I loved reading Fr Jurgen Liias’ conversion to the Catholic Church.
He is a faithful Christian, an evangelical and charismatic, and has been an Episcopalian minister for forty years. Now, via the Anglican Ordinate, he was received into full communion with the Catholic Church!
To become Catholic, he writes, isn’t to lose anything; it is to become a “completed” Christian. It’s an audacious claim, one that should ruffle feathers and disturb consciences. Because if he’s right, then what could be more important than the fullness of the Truth? And if he – and I and many others for that matter – are wrong then frankly, we are delusional or worse.
Then there’s this beautiful paragraph,
There is in the Christian life a force of gravity, which draws the believer ever deeper into union with Christ. That union is not only a private mystical union — though it is that — but a deepening union with the mystical body of Christ, the Church. It is a dogmatic principle of the Catholic Church that “this Church, constituted and organized as a society in the present world, subsists in the Catholic Church” (Lumen Gentium).
If this is true, then this gravitational pull of Christ’s Spirit is universally active, drawing all humanity to Christ the Head and to the fullness of His saving grace, which He mediates through His Body the Church. John Henry Newman, an Anglican convert to Rome, insightfully quipped that there was no steady state between atheism and Catholicism!
In the human soul there is always that spiritual battle between the centrifugal forces of the world, the flesh, and the devil drawing us away from the love of God, and the centripetal dynamic of the Holy Spirit pulling us ever deeper into the love of God. There is a gravitas to the Catholic Church, to the See of Peter, that is I believe a true and objective charism intended by Christ to draw His followers into union with Him in the fellowship of the Catholic Church.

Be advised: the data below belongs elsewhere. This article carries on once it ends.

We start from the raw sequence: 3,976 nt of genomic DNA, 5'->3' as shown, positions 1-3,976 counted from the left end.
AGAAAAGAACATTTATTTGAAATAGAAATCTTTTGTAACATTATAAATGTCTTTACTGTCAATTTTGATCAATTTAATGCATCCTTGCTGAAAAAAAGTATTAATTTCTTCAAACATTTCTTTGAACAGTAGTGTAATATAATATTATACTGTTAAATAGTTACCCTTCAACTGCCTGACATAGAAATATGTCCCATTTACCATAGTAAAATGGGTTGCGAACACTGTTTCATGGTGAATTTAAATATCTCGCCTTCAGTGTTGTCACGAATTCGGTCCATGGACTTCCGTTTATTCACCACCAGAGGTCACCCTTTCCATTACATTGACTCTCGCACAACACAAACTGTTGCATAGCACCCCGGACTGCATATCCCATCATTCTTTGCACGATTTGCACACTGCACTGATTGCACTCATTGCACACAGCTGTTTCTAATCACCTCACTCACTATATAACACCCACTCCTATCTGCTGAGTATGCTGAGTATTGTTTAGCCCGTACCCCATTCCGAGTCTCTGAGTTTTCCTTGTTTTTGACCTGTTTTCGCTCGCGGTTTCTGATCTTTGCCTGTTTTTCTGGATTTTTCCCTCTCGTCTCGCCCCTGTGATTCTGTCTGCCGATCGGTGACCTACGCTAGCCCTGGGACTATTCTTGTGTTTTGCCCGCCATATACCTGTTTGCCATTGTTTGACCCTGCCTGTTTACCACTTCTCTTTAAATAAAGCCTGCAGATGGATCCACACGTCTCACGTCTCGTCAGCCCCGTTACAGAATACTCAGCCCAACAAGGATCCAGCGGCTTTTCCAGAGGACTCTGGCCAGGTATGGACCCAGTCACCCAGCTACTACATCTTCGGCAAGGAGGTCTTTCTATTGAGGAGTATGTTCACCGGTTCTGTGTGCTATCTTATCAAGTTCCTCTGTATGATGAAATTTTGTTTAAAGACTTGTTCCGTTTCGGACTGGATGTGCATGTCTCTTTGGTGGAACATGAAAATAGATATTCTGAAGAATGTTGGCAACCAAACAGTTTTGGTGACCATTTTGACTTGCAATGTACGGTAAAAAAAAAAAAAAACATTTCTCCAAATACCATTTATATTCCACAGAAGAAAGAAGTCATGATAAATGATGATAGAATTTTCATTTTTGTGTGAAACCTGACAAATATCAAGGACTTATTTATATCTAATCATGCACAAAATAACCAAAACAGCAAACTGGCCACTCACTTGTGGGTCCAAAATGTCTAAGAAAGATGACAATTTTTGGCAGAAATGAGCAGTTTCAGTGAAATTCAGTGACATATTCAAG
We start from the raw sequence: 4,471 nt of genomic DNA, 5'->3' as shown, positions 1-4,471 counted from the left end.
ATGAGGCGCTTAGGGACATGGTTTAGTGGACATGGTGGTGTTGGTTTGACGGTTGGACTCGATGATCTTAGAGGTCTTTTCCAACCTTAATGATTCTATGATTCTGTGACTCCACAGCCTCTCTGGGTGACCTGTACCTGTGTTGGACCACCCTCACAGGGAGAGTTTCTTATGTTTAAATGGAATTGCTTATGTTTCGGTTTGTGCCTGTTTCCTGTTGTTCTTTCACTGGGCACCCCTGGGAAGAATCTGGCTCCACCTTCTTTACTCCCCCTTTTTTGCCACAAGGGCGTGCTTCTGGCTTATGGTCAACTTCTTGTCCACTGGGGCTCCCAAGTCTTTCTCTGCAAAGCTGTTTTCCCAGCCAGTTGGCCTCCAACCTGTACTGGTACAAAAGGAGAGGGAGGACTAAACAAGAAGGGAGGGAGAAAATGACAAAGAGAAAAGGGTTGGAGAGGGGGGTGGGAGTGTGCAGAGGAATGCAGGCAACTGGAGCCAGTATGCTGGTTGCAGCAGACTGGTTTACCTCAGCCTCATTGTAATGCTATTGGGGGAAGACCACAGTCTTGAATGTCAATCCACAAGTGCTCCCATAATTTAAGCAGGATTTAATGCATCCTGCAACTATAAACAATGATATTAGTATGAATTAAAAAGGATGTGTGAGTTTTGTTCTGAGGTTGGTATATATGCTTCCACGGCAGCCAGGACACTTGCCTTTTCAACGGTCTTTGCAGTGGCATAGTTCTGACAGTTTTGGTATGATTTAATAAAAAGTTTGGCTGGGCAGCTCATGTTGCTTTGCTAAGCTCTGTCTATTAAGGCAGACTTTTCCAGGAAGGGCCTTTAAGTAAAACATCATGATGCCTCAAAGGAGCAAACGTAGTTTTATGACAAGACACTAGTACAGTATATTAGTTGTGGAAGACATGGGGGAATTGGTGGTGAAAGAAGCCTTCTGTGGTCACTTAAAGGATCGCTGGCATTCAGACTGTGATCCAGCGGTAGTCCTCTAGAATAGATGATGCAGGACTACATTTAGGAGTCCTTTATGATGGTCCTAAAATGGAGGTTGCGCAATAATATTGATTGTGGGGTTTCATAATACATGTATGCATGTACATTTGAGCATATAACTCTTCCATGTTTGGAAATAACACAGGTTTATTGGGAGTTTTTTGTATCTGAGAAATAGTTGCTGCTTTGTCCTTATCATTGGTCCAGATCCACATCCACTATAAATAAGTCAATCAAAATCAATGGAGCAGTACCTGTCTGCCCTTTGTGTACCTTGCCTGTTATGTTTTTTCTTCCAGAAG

I have felt this centripetal force. Indeed, the whole universe is animated by it. Love and unity are inseparable (pun totally intended) because Love is a unitive force. This is why God, who is Love, is Three persons and yet One. So deep is the love between Father, Son and Spirit, that the Blessed Trinity is truly One God.
This is why too Christ says that there will be two ways the world will recognise His disciples.
“A new commandment I give to you, that you love one another; even as I have loved you, that you also love one another. By this all men will know that you are my disciples, if you have love for one another.” (John 13:34-35)
“I do not ask for these only, but also for those who will believe in me through their word, that they may all be one, just as you, Father, are in me, and I in you, that they also may be in us, so that the world may believe that you have sent me…. that they may become perfectly one, so that the world may know that you sent me and loved them even as you loved me.” (John 17:20-23)
How will the world know we are disciples of Jesus and that He is Lord? By our love and our unity, because on final analysis, they are one and the same thing.
Fr Jurgen concludes with this,
The unity of the Church is not only an imperative for the internal life of God’s people but an essential dimension of her evangelical mission. There is no greater scandal and impediment to the conversion of the world to the love of Christ than her divisions. Pope Benedict established the Anglican Ordinariate both as a concrete instrument to begin to organically heal the divisions of the Reformation and as an essential strategy for the sake of “the new Evangelization.” As an Anglican, I have received this as a gracious invitation to reconciliation. I can find no valid faithful reason to decline.